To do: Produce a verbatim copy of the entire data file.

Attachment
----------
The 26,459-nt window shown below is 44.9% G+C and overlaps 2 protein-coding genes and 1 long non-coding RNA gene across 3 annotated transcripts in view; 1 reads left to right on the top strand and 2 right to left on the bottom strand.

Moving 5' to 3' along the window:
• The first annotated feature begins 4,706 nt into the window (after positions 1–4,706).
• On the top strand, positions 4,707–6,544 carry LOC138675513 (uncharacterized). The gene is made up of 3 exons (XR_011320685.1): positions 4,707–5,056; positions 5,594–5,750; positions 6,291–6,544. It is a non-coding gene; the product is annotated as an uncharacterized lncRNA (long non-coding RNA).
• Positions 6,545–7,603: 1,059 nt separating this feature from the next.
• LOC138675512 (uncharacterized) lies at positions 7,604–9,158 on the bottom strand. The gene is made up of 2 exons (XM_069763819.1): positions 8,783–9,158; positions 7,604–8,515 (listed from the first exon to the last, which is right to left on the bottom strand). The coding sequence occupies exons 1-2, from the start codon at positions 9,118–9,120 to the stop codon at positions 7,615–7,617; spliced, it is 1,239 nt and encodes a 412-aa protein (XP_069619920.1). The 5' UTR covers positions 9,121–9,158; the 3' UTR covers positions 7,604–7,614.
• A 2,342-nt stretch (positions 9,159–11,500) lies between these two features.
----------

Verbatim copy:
The 26,459-nt window shown below is 44.9% G+C and overlaps 2 protein-coding genes and 1 long non-coding RNA gene across 3 annotated transcripts in view; 1 reads left to right on the top strand and 2 right to left on the bottom strand.

Moving 5' to 3' along the window:
• The first annotated feature begins 4,706 nt into the window (after positions 1–4,706).
• On the top strand, positions 4,707–6,544 carry LOC138675513 (uncharacterized). The gene is made up of 3 exons (XR_011320685.1): positions 4,707–5,056; positions 5,594–5,750; positions 6,291–6,544. It is a non-coding gene; the product is annotated as an uncharacterized lncRNA (long non-coding RNA).
• Positions 6,545–7,603: 1,059 nt separating this feature from the next.
• LOC138675512 (uncharacterized) lies at positions 7,604–9,158 on the bottom strand. The gene is made up of 2 exons (XM_069763819.1): positions 8,783–9,158; positions 7,604–8,515 (listed from the first exon to the last, which is right to left on the bottom strand). The coding sequence occupies exons 1-2, from the start codon at positions 9,118–9,120 to the stop codon at positions 7,615–7,617; spliced, it is 1,239 nt and encodes a 412-aa protein (XP_069619920.1). The 5' UTR covers positions 9,121–9,158; the 3' UTR covers positions 7,604–7,614.
• A 2,342-nt stretch (positions 9,159–11,500) lies between these two features.